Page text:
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Periodic Report Summary 2 - STU POSTERMAC (Studies of Polynuclear Clusters for Biomass Conversion)

Summary of the project objectives
There are four main objectives: 1) Study the chemical performance of the multidentate amino ligand supported tri- and hexanuclear iron clusters developed by the Betley group. 2) Construct novel cluster designs by ligand manipulations. 3) Apply the accumulated knowledge on cluster chemistry and their unique properties to use them as mediators for actual organic chemical group transformations with focus on biomass conversion, especially ethanol and monomeric carbohydrates conversion. 4) Development of catalytic versions of these organic transformations.
Altered objectives
Objectives 3) and 4) are the objectives for the second period back at the Technical University of Denmark in Europe, which is being reported on in this report. However, as described in the report for the first period at Harvard University in USA, objective 3) has been altered and objective 4) has been realised to be of too optimistic character at the current stage of knowledge within designed homogeneous polynuclear cluster chemistry and has, as such, been removed.
As described in the first phase report, the return phase objective is to design a new ligand that might result in novel cluster chemistry. Moreover, because the research fellow has limited access to Mössbauer spectroscopic and SQUID magnetometry measurements at the Technical University of Denmark, we have decided to focus the objectives objective on making compounds not too depending on these types of analyses. The focus of the objective of making new ligands is therefore to find novel chemistry within the realm of making network systems of the clusters that, initially, may rely more on crystallographic data.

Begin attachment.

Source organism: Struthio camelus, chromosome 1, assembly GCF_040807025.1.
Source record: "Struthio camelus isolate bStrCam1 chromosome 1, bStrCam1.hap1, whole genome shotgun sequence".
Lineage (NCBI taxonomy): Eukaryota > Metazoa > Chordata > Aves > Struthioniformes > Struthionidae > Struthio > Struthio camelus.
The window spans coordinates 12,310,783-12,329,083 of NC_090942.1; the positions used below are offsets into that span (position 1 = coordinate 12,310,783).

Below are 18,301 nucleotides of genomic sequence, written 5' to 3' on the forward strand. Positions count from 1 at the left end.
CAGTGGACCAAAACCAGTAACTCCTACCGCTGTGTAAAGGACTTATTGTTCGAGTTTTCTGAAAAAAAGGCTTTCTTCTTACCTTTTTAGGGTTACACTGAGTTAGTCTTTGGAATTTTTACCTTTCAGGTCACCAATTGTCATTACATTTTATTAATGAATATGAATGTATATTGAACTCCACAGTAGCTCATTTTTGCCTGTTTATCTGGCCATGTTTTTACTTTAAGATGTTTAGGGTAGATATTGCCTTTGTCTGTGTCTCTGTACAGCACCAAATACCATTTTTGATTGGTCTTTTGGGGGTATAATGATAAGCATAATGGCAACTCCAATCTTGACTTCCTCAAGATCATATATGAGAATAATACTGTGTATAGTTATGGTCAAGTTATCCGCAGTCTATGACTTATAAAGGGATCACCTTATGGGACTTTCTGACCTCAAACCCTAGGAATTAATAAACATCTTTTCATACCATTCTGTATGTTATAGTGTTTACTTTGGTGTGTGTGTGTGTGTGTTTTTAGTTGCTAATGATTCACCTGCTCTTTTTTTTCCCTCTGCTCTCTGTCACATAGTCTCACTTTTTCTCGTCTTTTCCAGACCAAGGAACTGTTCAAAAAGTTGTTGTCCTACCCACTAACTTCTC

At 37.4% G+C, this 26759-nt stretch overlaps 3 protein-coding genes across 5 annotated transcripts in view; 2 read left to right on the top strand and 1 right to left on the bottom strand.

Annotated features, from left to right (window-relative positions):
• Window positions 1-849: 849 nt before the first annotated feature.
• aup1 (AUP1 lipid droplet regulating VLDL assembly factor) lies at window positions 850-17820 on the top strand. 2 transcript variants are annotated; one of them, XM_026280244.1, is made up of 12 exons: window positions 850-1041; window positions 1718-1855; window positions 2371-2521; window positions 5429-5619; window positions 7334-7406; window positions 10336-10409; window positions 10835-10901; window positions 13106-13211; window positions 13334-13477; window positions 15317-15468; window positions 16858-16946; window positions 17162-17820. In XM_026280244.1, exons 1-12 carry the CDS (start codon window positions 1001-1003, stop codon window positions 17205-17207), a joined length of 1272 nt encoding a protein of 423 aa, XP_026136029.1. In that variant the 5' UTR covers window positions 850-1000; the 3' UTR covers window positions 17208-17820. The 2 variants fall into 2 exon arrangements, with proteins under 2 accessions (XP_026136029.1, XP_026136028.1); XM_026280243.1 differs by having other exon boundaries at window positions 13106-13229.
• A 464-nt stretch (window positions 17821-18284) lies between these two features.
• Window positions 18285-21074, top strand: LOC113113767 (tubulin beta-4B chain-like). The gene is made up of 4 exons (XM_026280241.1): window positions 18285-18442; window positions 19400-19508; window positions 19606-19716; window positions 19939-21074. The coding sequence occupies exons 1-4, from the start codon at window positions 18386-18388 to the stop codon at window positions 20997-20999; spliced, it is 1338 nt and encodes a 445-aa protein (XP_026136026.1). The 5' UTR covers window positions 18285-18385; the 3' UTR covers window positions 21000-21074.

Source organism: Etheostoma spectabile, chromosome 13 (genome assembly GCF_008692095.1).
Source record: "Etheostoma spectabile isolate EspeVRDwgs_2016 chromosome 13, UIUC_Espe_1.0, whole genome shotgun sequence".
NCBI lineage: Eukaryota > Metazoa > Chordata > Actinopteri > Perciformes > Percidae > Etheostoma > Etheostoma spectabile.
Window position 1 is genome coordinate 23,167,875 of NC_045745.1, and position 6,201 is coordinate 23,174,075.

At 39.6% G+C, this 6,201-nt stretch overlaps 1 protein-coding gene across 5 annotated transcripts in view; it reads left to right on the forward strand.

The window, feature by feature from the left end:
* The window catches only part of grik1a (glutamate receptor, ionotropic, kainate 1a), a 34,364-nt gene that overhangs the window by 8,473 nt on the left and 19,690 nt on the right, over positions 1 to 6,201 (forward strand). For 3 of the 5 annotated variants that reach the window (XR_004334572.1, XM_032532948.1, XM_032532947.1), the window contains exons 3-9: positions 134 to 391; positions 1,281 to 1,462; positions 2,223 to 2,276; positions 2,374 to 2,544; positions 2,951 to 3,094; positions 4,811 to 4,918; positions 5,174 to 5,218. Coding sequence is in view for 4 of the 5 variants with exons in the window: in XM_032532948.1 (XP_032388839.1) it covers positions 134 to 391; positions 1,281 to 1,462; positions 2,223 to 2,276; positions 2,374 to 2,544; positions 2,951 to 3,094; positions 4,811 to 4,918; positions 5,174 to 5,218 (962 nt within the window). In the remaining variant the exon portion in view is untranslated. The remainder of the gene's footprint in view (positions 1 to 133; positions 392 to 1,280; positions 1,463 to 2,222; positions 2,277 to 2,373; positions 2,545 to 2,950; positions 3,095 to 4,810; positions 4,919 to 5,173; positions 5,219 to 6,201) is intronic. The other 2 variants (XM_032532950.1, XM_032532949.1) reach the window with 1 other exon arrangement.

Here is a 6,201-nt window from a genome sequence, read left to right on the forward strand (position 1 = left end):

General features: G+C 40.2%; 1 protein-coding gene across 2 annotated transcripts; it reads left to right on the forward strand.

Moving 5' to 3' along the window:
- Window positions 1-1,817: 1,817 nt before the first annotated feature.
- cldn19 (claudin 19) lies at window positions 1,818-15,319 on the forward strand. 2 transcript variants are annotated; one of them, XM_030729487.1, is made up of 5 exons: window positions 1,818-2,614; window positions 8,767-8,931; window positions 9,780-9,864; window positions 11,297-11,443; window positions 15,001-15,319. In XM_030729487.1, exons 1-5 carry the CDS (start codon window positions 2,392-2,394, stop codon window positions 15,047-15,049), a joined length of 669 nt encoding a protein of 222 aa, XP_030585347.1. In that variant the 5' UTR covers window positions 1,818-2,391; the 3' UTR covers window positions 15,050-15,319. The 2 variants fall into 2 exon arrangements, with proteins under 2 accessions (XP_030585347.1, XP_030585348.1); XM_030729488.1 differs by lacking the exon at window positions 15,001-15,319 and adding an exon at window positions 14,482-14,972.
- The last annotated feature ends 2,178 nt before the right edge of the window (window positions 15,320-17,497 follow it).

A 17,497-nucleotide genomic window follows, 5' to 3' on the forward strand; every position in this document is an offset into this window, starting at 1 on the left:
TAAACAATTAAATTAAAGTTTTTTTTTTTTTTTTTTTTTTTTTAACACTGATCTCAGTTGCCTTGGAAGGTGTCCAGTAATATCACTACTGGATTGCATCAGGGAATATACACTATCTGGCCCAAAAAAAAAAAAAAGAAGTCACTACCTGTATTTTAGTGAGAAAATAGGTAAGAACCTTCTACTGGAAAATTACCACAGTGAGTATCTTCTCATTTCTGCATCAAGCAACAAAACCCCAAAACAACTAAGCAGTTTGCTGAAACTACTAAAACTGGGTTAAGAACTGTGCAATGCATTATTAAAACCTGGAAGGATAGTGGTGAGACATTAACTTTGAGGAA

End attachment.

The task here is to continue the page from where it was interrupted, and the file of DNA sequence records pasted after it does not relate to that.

Because of this change in objectives, the original objectives have not been met, and the second part of the project, the return phase, might be considered partially unsuccessful from that perspective. However, it is our strong belief that the knowledge and experience the research fellow has gained during the stay at Harvard University in the first phase, by far exceeds in value the importance of achieving the originally defined research objectives. This argument is based on the fact that those original objectives are still feasible albeit further out in the future than initially anticipated. The argument is also based on the fact that the research fellow is able to transfer knowledge on this very new and extremely important topic of chemical research to Europe. This is orders of magnitude more valuable than the scientific objectives described above. As such, an important part of this Marie Curie fellowship is to have the research fellow transferring this utterly novel knowledge to Europe.